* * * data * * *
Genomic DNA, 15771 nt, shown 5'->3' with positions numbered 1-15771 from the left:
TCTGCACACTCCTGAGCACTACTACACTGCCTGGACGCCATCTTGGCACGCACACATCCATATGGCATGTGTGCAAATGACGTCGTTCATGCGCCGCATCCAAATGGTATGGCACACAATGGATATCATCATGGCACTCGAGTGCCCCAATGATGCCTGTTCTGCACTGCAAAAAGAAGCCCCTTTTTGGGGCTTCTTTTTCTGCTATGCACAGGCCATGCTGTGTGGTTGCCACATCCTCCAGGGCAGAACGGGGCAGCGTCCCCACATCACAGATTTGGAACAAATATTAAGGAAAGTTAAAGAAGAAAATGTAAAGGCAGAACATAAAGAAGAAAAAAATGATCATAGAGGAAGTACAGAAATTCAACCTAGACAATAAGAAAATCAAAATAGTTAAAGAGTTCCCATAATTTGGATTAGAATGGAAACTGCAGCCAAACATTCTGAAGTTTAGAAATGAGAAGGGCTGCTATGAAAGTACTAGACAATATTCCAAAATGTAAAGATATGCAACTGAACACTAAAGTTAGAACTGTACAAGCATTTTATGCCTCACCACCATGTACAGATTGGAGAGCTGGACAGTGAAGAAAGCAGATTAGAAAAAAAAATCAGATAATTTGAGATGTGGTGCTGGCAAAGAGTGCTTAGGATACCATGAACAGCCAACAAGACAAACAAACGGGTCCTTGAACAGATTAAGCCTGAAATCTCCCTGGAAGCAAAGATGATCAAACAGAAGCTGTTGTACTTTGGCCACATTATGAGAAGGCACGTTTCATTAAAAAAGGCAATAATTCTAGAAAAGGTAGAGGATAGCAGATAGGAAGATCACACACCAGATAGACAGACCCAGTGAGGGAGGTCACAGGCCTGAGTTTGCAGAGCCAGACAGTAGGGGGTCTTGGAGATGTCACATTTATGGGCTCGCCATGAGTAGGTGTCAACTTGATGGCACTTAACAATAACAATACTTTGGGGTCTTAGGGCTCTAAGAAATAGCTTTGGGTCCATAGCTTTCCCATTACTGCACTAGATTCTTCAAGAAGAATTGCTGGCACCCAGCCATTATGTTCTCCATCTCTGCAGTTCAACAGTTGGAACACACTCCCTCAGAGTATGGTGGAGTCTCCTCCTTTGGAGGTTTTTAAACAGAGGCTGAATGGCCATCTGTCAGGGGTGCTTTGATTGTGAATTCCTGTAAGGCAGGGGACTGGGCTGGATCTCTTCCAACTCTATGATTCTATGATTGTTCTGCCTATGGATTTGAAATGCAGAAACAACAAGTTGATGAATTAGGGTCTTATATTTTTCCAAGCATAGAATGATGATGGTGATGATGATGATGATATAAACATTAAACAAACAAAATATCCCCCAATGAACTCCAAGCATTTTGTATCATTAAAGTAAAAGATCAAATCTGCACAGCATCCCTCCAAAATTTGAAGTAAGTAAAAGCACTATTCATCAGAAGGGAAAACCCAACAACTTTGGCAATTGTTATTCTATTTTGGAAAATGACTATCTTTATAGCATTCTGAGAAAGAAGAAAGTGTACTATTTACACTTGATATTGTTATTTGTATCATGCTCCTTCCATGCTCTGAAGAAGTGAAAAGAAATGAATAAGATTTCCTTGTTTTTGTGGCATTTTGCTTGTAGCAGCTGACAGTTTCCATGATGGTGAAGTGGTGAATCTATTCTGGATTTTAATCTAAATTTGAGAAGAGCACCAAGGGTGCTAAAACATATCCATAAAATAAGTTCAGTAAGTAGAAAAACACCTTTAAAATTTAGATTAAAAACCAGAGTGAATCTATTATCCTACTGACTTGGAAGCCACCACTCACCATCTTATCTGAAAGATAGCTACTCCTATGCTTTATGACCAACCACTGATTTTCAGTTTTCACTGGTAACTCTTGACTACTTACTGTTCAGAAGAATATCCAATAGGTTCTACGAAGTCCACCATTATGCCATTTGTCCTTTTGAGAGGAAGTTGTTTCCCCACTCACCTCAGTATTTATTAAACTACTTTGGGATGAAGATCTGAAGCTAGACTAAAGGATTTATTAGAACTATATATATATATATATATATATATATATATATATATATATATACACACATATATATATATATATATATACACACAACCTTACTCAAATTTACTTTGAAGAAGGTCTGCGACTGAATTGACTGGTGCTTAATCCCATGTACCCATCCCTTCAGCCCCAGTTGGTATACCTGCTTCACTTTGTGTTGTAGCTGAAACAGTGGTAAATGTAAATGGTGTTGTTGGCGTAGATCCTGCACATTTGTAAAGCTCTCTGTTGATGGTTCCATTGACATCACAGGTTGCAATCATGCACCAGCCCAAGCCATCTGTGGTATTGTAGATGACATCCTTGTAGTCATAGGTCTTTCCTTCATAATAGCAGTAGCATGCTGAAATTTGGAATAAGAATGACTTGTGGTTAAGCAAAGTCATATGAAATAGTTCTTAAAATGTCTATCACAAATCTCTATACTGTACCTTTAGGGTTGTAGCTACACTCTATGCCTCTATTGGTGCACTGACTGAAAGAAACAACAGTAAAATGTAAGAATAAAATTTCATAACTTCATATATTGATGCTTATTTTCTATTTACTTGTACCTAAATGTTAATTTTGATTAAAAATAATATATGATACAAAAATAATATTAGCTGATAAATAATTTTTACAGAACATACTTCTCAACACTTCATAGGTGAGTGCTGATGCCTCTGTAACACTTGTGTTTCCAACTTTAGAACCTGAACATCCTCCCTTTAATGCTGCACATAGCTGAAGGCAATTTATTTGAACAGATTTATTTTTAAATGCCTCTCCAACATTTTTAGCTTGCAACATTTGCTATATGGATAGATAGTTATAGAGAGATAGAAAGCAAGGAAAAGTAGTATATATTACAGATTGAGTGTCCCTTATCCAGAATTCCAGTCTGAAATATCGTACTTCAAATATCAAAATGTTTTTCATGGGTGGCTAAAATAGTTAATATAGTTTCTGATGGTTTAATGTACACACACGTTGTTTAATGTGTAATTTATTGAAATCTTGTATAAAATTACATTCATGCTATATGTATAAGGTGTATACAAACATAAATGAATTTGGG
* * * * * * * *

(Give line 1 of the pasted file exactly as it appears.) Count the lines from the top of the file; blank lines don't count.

Genomic DNA, 15771 nt, shown 5'->3' with positions numbered 1-15771 from the left: